Originally, the Temple was called East Gokurakuji belonging to the Shingon
sect. Founding Priest Gyo-yu Taiko (1163-1241) was a disciple of Priest Eisai
Myo-an (1141-1215), who first introduced Zen Buddhism to Kamakura and was named
the founding priest of Jufukuji. Priest Taiko also founded another Zen temple
At the time of the Temple's founding, however, Zen Buddhism was not yet firmly credited. Yoshikane Ashikaga (1154-1199), the founder, shared the same great-grandfather with Yoritomo Minamoto (1147-1199), the founder of the Kamakura Shogunate, and was a brave samurai helping Yoritomo defeat the Taira clan. As a matter of fact, Yoshikane's wife was younger sister of Masako Hojo (1157-1225), Yoritomo's wife.
When another priest Ryonen Geppo was nominated to be the chief priest, the
Temple chose the denomination of Zen Buddhism around 1258 under the sponsorship
of Sadauji Ashikaga (1273-1331), father of Takauji Ashikaga, who established the
Ashikaga Shogunate. At the same time, the Temple changed its name to the present
'Jomyoji' deriving from Sadauji's Buddhist title.
Priest Geppo was ordained by Priest Doryu Rankei, the founding priest of Kenchoji. Sadauji helped expand the Temple and produced a number of great priests. At its peak, the Temple had as many as 23 sub-temples. Throughout the Muromachi Period (1336-1573), it was protected and patronized by the Ashikaga family as their prayer hall, and ranked fifth of the Five Great Zen Temples in Kamakura. With the Kamakura Governor's office and residences located at the east side of the Temple, however, the area sometimes turned battleground because of the power struggles involving governors, vice-governors in Kamakura and the Shogun in Kyoto. Every time the battles erupted, structures around here were burnt down or ruined.
In addition, a series of fires ravaged the Temple after the Muromachi Period and it continued to dwindle with no specific supporters. Today, the grounds of the Temple are a 'Historic spot' designated by the national government.
This is the only Temple among the Great Five Zen Temples that does not have direct connections with the Hojo family. Like Hokokuji across the street, the Temple is closely associated with the Ashikagas and its well-known crest (two horizontal bars in a circle) appears on the offertory box placed before the entrance of the main hall.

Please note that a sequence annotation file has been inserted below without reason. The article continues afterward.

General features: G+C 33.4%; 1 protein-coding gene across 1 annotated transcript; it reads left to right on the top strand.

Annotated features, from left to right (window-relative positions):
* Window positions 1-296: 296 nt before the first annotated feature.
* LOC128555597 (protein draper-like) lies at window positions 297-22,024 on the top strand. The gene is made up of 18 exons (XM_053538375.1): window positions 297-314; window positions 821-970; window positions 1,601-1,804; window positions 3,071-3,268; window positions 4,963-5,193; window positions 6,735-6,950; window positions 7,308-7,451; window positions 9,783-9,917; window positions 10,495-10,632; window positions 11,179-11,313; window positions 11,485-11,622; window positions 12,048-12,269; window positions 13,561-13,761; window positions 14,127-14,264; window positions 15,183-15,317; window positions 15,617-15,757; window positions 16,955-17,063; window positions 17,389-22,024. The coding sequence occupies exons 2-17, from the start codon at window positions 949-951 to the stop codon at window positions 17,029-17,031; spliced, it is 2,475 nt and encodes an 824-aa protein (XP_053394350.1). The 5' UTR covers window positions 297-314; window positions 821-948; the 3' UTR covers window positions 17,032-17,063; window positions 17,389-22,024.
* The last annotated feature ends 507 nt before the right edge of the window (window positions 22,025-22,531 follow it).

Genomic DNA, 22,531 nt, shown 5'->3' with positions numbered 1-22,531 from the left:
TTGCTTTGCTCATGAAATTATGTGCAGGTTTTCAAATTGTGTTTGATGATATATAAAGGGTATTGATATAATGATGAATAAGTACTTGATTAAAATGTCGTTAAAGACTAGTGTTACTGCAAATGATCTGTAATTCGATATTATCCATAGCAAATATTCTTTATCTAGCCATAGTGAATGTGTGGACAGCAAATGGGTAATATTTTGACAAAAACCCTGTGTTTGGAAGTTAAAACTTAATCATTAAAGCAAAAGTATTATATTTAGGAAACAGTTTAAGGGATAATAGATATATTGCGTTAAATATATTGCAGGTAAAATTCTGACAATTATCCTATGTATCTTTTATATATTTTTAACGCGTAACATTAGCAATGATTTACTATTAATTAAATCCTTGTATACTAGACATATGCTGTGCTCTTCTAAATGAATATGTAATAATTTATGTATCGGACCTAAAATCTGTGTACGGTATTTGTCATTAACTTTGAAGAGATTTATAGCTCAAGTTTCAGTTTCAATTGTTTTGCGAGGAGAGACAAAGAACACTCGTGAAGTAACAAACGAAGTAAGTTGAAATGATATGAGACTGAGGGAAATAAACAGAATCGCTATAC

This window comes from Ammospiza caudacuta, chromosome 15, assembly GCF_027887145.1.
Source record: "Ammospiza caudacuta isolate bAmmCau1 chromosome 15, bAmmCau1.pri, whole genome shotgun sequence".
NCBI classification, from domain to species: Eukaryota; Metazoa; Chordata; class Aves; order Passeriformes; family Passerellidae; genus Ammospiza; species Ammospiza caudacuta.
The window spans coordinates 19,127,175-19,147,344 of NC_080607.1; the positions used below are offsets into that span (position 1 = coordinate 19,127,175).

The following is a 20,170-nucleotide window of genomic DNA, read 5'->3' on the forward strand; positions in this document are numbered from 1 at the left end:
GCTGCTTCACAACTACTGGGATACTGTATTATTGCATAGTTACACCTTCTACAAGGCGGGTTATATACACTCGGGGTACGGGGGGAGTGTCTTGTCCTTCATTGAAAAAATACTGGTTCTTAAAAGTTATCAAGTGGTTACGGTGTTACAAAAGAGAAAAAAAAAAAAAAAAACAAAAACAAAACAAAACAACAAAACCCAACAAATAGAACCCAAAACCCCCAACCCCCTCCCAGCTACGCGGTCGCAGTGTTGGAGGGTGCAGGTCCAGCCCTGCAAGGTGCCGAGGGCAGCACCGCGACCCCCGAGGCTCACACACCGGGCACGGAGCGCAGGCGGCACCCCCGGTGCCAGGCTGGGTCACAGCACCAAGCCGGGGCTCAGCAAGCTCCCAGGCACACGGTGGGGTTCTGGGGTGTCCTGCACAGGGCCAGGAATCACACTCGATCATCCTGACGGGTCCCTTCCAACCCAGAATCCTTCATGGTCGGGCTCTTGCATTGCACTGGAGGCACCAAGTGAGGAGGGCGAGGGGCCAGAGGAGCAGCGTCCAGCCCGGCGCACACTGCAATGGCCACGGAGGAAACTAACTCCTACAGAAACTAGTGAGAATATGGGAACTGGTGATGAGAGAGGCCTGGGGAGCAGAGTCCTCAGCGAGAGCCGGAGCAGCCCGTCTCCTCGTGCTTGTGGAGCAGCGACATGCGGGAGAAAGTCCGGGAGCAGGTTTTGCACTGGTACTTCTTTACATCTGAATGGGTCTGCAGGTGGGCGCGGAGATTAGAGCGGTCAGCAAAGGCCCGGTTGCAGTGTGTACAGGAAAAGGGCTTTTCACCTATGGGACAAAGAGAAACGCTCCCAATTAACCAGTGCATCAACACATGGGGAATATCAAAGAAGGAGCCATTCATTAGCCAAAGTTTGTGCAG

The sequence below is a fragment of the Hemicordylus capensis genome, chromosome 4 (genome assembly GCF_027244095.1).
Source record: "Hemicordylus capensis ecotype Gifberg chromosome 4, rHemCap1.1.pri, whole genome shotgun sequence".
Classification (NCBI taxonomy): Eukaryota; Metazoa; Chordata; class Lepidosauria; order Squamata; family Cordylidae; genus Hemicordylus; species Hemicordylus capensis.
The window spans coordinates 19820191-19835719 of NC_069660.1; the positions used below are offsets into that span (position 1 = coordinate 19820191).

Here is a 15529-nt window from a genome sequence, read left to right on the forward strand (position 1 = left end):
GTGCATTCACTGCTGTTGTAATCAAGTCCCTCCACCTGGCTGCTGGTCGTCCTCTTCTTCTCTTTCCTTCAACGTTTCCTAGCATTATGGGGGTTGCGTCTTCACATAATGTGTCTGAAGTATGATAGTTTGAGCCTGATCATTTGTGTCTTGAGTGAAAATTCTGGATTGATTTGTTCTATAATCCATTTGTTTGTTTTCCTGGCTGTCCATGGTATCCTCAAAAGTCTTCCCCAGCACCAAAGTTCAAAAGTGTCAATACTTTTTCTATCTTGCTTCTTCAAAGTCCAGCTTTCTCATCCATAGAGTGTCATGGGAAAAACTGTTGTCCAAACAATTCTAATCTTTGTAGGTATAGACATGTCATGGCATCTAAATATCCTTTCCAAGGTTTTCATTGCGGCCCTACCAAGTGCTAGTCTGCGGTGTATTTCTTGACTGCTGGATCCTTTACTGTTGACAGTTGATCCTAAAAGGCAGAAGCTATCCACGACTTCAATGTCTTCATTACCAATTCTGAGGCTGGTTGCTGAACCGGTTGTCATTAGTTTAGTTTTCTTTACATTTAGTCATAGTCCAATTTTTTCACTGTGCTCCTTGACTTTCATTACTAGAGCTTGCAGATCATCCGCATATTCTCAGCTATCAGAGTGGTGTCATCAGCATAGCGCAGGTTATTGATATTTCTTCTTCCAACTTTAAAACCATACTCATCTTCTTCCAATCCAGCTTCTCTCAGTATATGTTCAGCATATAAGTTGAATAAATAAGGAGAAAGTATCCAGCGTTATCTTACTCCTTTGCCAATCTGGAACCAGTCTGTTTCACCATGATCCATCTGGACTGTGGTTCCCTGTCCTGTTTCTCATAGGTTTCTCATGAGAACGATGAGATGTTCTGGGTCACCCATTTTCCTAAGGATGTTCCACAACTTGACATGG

The hall was rebuilt in 1756. The main object of worship is a sedentary statue of Shaka Nyorai (Sakyamuni in Sanskrit). It was made in the 14th century by unknown sculptor(s). Unfortunately, inside the hall is too dark to make out the statues.
Also enshrined in the hall are the following:
A statue of Priest Taiko. This life-size statue was made in the late
Kamakura Period (1185-1333). Realistic carving, particularly wrinkled face, is
an evidence that he was a great priest undergoing enough training. The statue
is valuable from the technical and artistic viewpoint as well.
A statue of Sho Kan'non, or Arya-avalokitesvara in Skt. It
ranks ninth of the Thirty-Three Kamakura Kan'non Pilgrimage.
A 111-centimeter-tall statue of Sanbo Kojin Made in the
Muromachi Period. In Buddhist term, sanbo means three elements, namely
the Lord Buddha, the Laws and the Priesthood. Sanbo kojin
is, meanwhile, the guardian deity of kitchen, or ovens to be exact, in Japan,
and a god of eclectic mix among Buddhism, Taoism and Japanese folkloric
religion. It is believed that ashes from the kitchen oven, if rubbed on the
foreheads of new born babies, would bring good health to them (a similar
custom to Roman Catholics receiving a mark of ashes on the forehead on Ash
Wednesday). The statue has three heads and six arms, each with a pugnacious
expression to dispel evil spirits in the kitchen. Since he dislikes
uncleanness, kitchens of old Japanese houses are always kept clean.
A statue of Kamatari Fujiwara (614-669) in full court dress. He was a capable politician during the Asuka Period (593-710), and the originator of the Fujiwara family. Made in the Edo Period (1603-1868)
A 34.1-centimeter-tall statue of Awashima Myojin
Made in the Edo Period. As the word Myojin shows, it is a Shinto deity and this particular one is believed to bring an easy childbirth for the pregnant women, and cure gynecological diseases. It is a sub-shrine of Awashima Jinja in Wakayama Prefecture, the mother shrine of Awashima Myojin, which enshrines the legendary empress Jingu.
A statue of Garanjin made in 1731. Garanjin is an offshoot deity of Taoism and often enshrined at Zen temples.
A statue of Priest Daruma (?-528), or Bodhidharma in Skt., made in 1731. Daruma looks like a basket case. He was a Chinese priest and became limbless after a lengthy period of meditation and ascetic practices. As the pioneer of Zen Buddhism, he is highly respected by Zen priests.
The Temple also owns a wooden statue of Amida (Amitabha in Skt.)
Nyorai made during the 14th century. It is kept at the Kamakura Museum.
Hokyo-into for Sadauji Ashikaga
Sadauji was buried here and his tomb, a Hokyo-into, stands in the center of the graveyard behind the main hall. Inscription tells it was made in 1392, nearly sixty years after his death.
On the left-hand side of the main hall is a beautiful garden and a guest room called Kisen-an. The original Kisen-an was built around 1580 by the Temples' priests to have tea ceremonies.
The sand and rock garden is called Karesansui in Japanese and it well fits Zen temples.
Notes: The Temple has a well-maintained flower garden, in which peony blooms beautifully in late April through early May.